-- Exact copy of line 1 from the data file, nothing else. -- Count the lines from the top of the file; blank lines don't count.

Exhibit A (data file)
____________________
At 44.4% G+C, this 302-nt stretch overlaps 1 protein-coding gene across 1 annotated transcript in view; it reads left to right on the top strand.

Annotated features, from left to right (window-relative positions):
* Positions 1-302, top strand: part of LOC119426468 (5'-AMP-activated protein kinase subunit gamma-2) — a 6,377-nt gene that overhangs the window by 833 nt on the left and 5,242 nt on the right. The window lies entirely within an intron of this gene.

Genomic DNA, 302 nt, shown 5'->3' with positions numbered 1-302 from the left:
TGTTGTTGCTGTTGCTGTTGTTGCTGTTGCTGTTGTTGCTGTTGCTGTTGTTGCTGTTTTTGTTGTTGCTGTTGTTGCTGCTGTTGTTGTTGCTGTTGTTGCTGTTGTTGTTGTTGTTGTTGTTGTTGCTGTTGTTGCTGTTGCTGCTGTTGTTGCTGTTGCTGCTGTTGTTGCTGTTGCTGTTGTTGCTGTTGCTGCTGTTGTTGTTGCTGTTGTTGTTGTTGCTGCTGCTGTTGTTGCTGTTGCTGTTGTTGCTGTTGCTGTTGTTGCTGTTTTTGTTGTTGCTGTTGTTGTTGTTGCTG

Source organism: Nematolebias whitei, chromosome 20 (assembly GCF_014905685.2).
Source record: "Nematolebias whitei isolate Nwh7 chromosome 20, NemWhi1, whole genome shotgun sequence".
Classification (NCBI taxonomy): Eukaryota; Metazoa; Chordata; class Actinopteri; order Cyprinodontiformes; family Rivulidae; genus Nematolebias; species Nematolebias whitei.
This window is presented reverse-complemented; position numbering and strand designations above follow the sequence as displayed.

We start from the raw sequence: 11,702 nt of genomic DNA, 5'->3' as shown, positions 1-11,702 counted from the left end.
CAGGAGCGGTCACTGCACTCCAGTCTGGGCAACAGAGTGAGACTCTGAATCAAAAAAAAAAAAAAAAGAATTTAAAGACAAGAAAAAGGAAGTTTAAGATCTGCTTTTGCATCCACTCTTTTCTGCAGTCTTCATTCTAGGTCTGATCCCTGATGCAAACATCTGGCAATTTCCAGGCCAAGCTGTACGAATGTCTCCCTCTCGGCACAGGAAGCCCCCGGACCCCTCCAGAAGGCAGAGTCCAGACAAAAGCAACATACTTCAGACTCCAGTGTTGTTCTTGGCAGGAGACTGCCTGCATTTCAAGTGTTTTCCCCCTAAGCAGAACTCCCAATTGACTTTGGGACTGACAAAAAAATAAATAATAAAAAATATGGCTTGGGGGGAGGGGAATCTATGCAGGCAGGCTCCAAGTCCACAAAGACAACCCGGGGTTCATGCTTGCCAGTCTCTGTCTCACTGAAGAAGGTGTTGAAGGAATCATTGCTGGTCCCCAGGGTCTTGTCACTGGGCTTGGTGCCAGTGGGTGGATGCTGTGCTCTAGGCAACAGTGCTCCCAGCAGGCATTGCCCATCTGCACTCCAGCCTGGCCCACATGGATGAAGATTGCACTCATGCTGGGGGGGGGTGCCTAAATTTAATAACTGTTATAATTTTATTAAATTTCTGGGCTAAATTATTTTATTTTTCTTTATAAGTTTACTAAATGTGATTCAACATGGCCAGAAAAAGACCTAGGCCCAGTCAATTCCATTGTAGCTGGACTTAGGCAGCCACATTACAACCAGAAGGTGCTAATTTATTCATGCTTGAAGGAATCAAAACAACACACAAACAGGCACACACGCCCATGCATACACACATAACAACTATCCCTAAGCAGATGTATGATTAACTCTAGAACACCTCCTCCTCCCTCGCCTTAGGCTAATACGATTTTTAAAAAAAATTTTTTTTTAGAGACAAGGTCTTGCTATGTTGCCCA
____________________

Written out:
At 44.4% G+C, this 302-nt stretch overlaps 1 protein-coding gene across 1 annotated transcript in view; it reads left to right on the top strand.